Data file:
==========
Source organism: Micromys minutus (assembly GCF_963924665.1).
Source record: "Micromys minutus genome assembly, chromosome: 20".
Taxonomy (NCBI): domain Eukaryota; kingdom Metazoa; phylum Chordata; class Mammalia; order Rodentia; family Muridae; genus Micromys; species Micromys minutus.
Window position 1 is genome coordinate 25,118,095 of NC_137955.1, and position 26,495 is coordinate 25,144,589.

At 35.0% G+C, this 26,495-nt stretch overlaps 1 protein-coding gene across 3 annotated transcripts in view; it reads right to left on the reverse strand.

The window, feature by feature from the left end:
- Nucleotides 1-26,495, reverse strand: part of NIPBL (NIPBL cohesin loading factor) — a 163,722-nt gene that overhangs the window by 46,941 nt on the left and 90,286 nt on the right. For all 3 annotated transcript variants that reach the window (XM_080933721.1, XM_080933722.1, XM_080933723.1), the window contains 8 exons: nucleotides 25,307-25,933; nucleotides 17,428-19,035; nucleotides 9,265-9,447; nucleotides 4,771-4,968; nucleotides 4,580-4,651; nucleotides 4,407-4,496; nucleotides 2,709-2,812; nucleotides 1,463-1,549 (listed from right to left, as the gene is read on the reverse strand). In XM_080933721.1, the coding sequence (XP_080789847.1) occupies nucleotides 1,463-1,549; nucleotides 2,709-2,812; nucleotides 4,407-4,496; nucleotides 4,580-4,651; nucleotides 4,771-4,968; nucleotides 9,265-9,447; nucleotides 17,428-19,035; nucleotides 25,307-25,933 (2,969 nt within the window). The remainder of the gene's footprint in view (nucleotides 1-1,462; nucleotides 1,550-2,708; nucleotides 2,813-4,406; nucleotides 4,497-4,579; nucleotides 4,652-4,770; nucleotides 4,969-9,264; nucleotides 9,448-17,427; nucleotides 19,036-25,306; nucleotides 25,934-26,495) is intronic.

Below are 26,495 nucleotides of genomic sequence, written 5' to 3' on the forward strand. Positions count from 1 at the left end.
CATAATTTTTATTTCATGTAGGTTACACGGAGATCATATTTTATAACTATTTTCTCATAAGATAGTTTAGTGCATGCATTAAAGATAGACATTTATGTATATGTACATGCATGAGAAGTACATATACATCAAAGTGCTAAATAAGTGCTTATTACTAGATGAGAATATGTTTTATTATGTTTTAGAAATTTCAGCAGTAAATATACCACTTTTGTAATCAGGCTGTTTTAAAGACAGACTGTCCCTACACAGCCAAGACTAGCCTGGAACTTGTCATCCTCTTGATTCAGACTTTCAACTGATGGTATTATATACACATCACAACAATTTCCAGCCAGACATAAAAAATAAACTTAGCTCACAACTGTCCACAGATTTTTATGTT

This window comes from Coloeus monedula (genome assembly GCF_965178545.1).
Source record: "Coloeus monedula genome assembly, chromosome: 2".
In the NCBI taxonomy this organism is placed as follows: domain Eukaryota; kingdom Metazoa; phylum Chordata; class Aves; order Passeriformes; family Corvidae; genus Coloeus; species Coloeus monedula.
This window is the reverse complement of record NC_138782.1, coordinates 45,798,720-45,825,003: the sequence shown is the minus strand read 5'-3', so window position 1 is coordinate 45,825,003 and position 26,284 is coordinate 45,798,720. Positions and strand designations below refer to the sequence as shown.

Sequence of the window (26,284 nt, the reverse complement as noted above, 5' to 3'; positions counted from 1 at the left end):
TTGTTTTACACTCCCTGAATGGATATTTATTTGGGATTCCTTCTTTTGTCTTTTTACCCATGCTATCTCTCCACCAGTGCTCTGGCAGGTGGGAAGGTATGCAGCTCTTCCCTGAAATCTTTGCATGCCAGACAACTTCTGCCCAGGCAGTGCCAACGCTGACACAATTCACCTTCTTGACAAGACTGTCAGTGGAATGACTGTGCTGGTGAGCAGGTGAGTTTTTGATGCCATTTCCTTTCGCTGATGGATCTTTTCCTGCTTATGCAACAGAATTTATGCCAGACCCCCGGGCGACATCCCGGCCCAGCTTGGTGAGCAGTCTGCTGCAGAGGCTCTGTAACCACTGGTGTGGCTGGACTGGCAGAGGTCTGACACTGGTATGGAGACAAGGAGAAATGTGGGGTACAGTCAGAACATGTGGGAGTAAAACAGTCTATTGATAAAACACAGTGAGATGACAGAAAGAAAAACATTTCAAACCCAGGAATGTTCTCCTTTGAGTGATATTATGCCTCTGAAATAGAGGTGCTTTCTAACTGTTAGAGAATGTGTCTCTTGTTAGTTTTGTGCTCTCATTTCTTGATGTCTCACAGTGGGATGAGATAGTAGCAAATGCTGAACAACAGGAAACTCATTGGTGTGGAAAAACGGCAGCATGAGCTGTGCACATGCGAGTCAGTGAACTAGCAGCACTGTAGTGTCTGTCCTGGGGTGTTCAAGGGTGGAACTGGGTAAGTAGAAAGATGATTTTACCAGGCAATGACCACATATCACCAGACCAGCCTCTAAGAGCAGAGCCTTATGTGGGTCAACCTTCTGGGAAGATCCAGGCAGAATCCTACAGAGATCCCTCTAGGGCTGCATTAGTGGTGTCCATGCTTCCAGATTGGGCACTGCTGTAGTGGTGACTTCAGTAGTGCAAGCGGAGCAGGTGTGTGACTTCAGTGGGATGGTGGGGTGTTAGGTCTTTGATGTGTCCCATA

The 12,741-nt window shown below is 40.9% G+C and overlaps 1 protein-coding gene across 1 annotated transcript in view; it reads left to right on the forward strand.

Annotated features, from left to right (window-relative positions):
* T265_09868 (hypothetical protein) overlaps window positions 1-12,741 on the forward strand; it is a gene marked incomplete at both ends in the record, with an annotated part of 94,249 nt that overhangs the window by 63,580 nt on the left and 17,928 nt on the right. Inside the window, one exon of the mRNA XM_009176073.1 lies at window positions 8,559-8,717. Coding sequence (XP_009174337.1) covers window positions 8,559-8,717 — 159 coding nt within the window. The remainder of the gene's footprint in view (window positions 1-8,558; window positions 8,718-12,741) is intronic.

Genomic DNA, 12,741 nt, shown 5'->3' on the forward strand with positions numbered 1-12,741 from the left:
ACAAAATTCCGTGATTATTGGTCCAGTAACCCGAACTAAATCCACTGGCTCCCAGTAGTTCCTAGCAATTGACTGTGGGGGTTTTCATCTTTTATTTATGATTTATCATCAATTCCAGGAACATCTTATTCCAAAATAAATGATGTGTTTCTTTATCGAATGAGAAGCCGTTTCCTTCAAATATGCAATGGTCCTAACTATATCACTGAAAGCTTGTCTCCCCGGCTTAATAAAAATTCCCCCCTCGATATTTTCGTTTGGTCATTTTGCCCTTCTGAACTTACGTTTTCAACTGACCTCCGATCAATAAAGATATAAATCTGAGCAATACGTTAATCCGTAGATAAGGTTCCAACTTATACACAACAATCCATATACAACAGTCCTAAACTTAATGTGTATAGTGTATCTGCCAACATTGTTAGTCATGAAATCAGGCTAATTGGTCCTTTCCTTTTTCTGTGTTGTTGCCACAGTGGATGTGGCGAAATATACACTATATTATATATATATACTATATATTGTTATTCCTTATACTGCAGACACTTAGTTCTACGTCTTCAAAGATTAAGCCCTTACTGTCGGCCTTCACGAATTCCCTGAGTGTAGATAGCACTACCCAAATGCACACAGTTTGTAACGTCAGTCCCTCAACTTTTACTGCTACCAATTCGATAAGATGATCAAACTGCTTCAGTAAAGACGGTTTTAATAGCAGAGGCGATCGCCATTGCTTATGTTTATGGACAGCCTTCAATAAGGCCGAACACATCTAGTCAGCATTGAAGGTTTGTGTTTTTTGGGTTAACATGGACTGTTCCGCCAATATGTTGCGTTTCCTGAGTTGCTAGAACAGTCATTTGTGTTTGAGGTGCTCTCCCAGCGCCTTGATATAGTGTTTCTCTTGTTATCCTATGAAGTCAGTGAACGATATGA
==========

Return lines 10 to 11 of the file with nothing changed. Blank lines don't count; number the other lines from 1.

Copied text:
This window comes from Coloeus monedula (genome assembly GCF_965178545.1).
Source record: "Coloeus monedula genome assembly, chromosome: 2".